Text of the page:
Etihad Mangrove Forest launched on Jubail Island in Abu Dhabi with trees for adoption

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After Prince William’s visit, Abu Dhabi’s mangroves received a boost with the launch of the Etihad Mangrove Forest.

In partnership with the Environment Agency – Abu Dhabi, the mangrove forest has been established on the island of Jubail in the capital of the United Arab Emirates.

Following the launch of the Abu Dhabi Mangrove Initiative, a program that aims to conserve trees to tackle the climate crisis and safeguard precious biodiversity, the Etihad Airways project will help remove carbon from the atmosphere.

Adopt a mangrove in Abu Dhabi

Travelers, businesses and individuals can adopt a mangrove from the Etihad Mangrove Forest to reduce their carbon footprint.

It costs Dh18.50 ($5) per tree, and people can track it online or using the dedicated app.

Adopters will receive a unique code that identifies their particular shrub as well as its geolocation within the only evergreen forest in the United Arab Emirates.

Adoption fees for each tree will be pooled into a common fund that will be used to plant new trees, collect seeds, operate a mangrove nursery and care for existing shrubs at the Jubail Island site.

At the moment, access to the Etihad Mangrove Forest is virtual only, but the airline plans to expand the program to allow adopters to visit the site and possibly plant their own mangrove seedlings.

Until then, travelers who purchase an adoption package will have to settle for virtual access, which will be granted to them for a period of 10 years. Those who adopt the trees will also be able to name them.

Over their decade of ownership, people can virtually travel to the forest from anywhere in the world to see how their adopted avicennas are doing, as well as to keep tabs on how much carbon dioxide their plant is getting. absorbed.

That being said, the absorption process is not an overnight fix. Etihad claims that a mangrove tree will remove the same amount of CO2 over its lifetime as created in a seven-hour flight.

And even if it’s four times more than other rainforests, it will still take a lot of mangroves to clean up the world.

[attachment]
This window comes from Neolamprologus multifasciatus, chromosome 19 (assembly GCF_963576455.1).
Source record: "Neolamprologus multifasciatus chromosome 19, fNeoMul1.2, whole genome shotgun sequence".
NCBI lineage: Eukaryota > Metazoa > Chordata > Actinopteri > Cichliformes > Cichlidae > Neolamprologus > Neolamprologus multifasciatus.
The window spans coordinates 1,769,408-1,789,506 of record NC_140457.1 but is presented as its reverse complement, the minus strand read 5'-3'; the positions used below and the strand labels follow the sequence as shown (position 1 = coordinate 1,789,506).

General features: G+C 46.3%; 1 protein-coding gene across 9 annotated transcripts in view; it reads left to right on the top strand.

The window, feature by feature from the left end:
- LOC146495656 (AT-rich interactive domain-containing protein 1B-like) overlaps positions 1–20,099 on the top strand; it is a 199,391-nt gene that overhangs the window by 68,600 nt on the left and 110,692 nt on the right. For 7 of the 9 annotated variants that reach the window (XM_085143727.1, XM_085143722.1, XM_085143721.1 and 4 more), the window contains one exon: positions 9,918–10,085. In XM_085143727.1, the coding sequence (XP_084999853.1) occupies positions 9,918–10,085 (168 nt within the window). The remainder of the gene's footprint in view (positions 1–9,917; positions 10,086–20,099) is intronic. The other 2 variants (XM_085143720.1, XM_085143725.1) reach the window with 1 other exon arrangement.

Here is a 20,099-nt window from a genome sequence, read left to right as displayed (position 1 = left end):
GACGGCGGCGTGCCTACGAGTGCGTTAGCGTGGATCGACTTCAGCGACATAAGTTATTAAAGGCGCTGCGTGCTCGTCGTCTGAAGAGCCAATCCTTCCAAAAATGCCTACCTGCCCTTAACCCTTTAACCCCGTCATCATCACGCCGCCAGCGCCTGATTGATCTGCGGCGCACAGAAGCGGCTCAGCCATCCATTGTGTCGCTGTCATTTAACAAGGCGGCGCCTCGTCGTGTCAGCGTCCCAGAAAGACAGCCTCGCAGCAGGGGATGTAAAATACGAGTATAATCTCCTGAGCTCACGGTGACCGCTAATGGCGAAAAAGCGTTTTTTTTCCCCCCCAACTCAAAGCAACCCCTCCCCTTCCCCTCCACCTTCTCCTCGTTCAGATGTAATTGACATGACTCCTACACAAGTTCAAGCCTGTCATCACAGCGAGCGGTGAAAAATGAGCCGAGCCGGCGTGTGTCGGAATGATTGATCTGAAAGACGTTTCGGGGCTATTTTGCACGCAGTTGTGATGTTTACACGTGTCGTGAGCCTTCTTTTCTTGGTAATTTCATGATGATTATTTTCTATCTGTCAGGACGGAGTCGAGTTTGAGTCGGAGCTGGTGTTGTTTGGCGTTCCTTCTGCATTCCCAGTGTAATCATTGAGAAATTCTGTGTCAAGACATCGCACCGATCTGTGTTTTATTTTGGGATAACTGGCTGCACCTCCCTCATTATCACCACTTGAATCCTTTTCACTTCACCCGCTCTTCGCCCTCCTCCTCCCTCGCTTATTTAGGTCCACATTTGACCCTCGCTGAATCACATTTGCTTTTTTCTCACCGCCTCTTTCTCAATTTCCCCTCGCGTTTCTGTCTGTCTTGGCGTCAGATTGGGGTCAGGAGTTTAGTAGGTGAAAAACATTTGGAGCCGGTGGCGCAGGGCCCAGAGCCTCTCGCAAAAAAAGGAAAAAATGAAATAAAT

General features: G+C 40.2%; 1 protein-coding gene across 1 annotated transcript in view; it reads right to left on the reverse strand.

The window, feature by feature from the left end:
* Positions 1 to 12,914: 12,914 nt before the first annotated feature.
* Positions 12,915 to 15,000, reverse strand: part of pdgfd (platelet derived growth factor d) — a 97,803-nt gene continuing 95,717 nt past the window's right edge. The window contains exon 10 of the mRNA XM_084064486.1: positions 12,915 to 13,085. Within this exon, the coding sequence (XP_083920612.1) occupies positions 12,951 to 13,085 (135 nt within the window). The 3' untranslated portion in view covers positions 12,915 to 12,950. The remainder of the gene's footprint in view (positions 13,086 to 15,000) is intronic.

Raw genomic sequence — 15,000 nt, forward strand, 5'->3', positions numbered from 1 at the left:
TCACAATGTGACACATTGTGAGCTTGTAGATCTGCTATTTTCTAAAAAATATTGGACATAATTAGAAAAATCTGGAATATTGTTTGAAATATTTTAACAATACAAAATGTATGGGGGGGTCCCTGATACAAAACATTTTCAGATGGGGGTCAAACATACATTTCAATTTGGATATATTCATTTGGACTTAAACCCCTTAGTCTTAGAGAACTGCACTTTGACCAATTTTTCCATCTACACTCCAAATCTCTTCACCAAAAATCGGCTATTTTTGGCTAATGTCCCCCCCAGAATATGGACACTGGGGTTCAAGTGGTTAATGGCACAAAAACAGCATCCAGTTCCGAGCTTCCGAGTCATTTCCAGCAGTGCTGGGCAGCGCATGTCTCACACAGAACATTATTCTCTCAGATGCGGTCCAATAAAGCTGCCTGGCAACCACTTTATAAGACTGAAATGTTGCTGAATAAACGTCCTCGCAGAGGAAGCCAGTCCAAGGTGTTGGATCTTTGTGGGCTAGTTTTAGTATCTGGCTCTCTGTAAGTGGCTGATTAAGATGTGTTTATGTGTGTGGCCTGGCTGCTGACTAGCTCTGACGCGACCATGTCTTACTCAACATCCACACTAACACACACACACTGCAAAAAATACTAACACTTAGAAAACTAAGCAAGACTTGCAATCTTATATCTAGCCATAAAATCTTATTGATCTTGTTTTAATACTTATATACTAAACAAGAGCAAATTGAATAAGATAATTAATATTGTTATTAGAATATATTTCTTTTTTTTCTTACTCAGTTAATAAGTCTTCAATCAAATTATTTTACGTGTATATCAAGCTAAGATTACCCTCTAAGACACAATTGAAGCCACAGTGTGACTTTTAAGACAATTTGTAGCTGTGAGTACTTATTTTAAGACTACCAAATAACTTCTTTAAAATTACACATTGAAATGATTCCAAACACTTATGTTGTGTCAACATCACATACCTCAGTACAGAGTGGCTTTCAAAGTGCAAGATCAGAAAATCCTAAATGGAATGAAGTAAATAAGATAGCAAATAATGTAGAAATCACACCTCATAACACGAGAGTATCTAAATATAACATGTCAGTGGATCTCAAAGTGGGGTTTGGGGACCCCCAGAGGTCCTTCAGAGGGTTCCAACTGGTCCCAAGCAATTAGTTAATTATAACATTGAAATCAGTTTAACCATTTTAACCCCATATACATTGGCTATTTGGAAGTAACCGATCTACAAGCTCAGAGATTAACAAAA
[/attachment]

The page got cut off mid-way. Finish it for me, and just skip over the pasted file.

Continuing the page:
“We really need to remove carbon from the atmosphere”

Etihad has already embraced the mangroves in <a class=Abu Dhabi for passengers traveling on its eco-friendly Greenliner flights. Photo: Etihad Airways ” src=”https://thenational-the-national-prod.cdn.arcpublishing.com/resizer/v7IahacpbirajPexbo9zBS0uNig=/1440×0/filters:format(jpg):quality(70)/cloudfront-eu-central-1.images.arcpublishing.com/thenational/5KY3BR24CNE37CIW6M4RGTDABU.jpg” width=”1440″ height=”0″ loading=”lazy”/>

That’s why the airline doesn’t rely on its mangrove program when it comes to reducing its carbon output.

Over the past two years, the airline has worked to combat the decarbonization of aviation using its Greenliner program and focusing on technology and innovation for carbon reduction processes.

“We know that offsetting unavoidable emissions alone will not solve the climate crisis,” said Tony Douglas, chief executive of Etihad Aviation Group. “We really need to remove carbon from the atmosphere. Even with the best-case scenario of global decarbonization, we will still need to remove 6-10 GT of CO2 per year by 2050 to stay below 1.5°C of global warming. The Etihad Mangrove Forest will help with this task.

The airline also plans to create forests around the world, with one on every continent, and eventually in nearly every country it flies to.

Etihad has already adopted mangroves for seats sold on its sustainable flights.

Operated under the Etihad Greenliner program, these flights use optimized routes, avoid contrails, run on more efficient engines, use noise reduction technology and use sustainable aviation fuels in an effort to help propel the decarbonization of aviation.

Travelers traveling on these eco-friendly flights receive a mangrove at Abu Dhabi’s Jubail Mangrove Park, purchased for them by Etihad in an effort to ensure Greenliner flights remain carbon neutral.

Updated: February 25, 2022, 2:37 p.m.

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